By Caroline Baum
Maybe it's a deep-seated inferiority complex. Or a desire to be accepted, even respected by the great minds that have transformed mankind with their inventions. Otherwise, how else to explain why some economists keep insisting that economics is a science?
The announcement last week of the winners of the 2013 Nobel Memorial Prize in Economic Sciences rekindled the science-or-no-science debate among practitioners, journalists and casual observers. British economist Liam Halligan, writing in the U.K. Telegraph, reminds us that economics is about human behavior in the allocation of scarce resources, not scientific certainties. Raj Chetty, a professor of economics at Harvard University, makes the less persuasive counterargument this week in The New York Times.
Chetty admits that the "fundamental challenge" faced by economists is "our limited ability to run experiments." Economists may try to hold everything else constant — "ceteris paribus" — to test a single variable, but they can't. Nor can their econometric models, no matter what the economists claim.
Still, he says economists "have begun to overcome these challenges by developing tools that approximate scientific experiments to obtain compelling answers to specific policy questions."
I wonder how Chetty would use those tools to provide compelling answers to the following questions:
1. What is the expected rate of economic growth in conjunction with a 4 percent federal funds rate?
2. What is the effect on inflation of a 300 percent increase in the monetary base?
3. What is the effect — the multiplier — of a $1 increase in government spending on output?
4. What is the nonaccelerating inflation rate of unemployment, or the jobless rate that triggers rising prices?
5. What is the wealth effect from a 20 percent increase in the major stock indexes? What about a 100 percent increase?
The answer to all five questions is, it depends. And that's one of the main reasons that economics isn't, and will never be, a science.
Isaac Newton, the English physicist, mathematician and philosopher, pretty much explained the fundamental difference between economics and the hard sciences more than 300 years ago. With the physical sciences, we observe what happens in nature. Then we try to quantify it. An apple falls from the tree to the ground with increasing velocity. Water boils at 100 degrees Celsius at sea level. Light travels faster than sound. Each observation yields the same result. It's why mathematicians end their proofs with QED — "quod erat demonstrandum," or that which was to be demonstrated — and economists don't.
Or, to paraphrase Newton: The same results are always obtainable under the same conditions. It is the repetitive duplication of a result that defines what are called laws of nature.
A law of nature, when properly measured, will yield duplicate results. A law of economics, even if properly measured, will not.
Now, every once in a while life offers something close to a natural experiment, or what's called a control study in science. For example, economists wanted to determine the effect of extended unemployment benefits on the labor market, so they used data from abutting counties with homogenous populations in two adjacent states, each of which has its own benefits policies. Chetty cites this study as an example of the new kind of empirical work being done in economics. He fails to mention that different economists came to different conclusions using the same data set. QED? Hardly.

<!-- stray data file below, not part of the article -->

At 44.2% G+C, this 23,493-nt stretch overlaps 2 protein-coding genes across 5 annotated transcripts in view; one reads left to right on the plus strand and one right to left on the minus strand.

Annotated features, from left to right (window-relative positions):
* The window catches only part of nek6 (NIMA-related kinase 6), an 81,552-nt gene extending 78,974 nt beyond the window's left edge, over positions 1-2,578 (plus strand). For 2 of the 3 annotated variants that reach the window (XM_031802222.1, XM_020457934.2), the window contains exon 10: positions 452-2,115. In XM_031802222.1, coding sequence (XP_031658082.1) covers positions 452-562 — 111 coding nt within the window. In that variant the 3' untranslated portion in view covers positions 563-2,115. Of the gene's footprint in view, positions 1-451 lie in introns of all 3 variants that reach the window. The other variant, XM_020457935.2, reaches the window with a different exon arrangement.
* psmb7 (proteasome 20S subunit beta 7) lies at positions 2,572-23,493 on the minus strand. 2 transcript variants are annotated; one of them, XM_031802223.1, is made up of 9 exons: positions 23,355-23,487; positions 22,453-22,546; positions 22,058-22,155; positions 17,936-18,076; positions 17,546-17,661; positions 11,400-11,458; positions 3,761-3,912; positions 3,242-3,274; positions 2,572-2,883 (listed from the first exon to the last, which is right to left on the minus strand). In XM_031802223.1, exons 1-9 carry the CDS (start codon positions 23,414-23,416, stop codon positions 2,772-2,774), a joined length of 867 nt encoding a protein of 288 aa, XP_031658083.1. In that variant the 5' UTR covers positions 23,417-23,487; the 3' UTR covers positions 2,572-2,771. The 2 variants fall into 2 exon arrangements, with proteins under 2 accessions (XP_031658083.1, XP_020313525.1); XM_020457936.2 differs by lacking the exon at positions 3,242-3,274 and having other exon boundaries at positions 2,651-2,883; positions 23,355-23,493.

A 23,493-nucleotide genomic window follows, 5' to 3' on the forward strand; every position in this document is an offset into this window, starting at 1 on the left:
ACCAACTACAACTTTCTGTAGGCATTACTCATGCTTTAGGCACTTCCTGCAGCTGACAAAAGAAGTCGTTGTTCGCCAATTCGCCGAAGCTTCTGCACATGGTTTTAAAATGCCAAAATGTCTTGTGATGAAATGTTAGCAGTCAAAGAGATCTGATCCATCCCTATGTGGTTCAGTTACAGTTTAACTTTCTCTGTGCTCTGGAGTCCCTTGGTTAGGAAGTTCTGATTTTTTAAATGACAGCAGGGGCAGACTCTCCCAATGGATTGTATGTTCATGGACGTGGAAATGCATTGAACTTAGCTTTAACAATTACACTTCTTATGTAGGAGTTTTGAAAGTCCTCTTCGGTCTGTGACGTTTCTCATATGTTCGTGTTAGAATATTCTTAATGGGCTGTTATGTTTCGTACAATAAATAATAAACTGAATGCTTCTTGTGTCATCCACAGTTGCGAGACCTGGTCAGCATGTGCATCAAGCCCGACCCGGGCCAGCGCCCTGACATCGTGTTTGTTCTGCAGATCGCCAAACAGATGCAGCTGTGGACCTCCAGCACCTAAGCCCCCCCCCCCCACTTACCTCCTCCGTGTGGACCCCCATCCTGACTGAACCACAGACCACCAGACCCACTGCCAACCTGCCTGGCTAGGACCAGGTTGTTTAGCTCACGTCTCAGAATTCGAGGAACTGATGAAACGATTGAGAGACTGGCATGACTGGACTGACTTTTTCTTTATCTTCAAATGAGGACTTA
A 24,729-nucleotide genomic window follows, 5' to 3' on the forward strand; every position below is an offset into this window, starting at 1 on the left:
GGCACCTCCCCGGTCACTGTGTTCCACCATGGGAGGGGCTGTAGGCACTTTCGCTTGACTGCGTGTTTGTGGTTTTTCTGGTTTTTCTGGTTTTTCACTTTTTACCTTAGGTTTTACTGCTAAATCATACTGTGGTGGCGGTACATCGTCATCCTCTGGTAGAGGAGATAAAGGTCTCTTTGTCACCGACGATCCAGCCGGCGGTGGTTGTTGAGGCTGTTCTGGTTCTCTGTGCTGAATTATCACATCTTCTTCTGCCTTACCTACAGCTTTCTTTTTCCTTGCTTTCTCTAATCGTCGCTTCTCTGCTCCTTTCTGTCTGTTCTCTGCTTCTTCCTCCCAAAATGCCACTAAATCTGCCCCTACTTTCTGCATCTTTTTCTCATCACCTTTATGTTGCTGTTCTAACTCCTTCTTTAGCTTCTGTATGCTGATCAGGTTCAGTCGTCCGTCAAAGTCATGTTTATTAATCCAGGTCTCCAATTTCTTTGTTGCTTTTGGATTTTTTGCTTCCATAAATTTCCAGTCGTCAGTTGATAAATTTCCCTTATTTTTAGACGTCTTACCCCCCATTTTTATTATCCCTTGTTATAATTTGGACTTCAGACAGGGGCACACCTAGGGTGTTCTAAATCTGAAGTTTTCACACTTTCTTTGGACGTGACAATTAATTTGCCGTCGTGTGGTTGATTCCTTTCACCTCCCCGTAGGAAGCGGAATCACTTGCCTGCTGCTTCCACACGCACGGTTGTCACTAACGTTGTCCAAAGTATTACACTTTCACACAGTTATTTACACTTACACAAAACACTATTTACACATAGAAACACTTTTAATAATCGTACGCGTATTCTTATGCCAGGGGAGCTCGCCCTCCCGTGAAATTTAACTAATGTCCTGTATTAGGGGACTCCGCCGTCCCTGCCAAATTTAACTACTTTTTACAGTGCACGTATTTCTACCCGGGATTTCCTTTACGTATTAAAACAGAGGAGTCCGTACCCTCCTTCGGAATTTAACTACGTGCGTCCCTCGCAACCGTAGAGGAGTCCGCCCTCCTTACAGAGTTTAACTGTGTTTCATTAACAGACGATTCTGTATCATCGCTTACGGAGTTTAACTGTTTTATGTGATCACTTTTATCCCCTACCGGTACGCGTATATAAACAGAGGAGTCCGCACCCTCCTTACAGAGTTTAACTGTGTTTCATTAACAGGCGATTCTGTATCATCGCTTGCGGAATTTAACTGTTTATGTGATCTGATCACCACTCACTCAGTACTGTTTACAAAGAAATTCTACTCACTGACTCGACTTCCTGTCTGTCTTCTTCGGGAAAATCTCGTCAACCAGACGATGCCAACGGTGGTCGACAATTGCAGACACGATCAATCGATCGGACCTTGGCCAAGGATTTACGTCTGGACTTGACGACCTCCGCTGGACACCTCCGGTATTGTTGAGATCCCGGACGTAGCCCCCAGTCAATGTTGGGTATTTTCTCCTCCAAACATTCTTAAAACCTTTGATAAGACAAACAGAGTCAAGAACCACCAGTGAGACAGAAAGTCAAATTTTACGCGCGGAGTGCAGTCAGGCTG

Then there's the frequently cited Oregon Health Insurance Experiment, which expanded Medicaid benefits to state residents on the basis of a lottery. Chetty calls it a "first-rate randomized experiment" that found access to coverage increased usage and improved well-being.
Not exactly, according to The New England Journal of Medicine. The study found that those with access to healthcare did use more of it. It found a higher rate of diabetes detection and management, and a lower rate of depression. Overall, however, "Medicaid coverage generated no significant improvements in measured physical health outcomes in the first two years," the journal reported.
In another study, Chetty says he was able to isolate the causal effect of high-quality teachers on students' outcomes as adults. He did this by comparing the performance of two groups of third-graders before and after an excellent teacher went on maternity leave. (What, precisely, constitutes excellence?)
I could tell you that high-quality teachers have a positive effect on their students without a study. Personal experience or an informal survey would suffice.
Ah, but how big is that influence? Is it worth moving to a community with a better educational system to give Billy and Betsy a brighter future, even if it means higher taxes and a mortgage I can't really afford?
That I can't tell you. I do know that a scientist would have reservations about Chetty's control study. What if a bunch of kids got seriously ill and couldn't attend the class once led by the teaching ace? Perhaps some children are living through a divorce or dealing with a sick or terminally ill family member, both of which may affect their performance. It's impossible to control for effects that have nothing to do with teacher quality.
If economists would just give up the science fixation once and for all, they might begin to appreciate the value in what they do.
Caroline Baum, author of "Just What I Said," is a Bloomberg View columnist.
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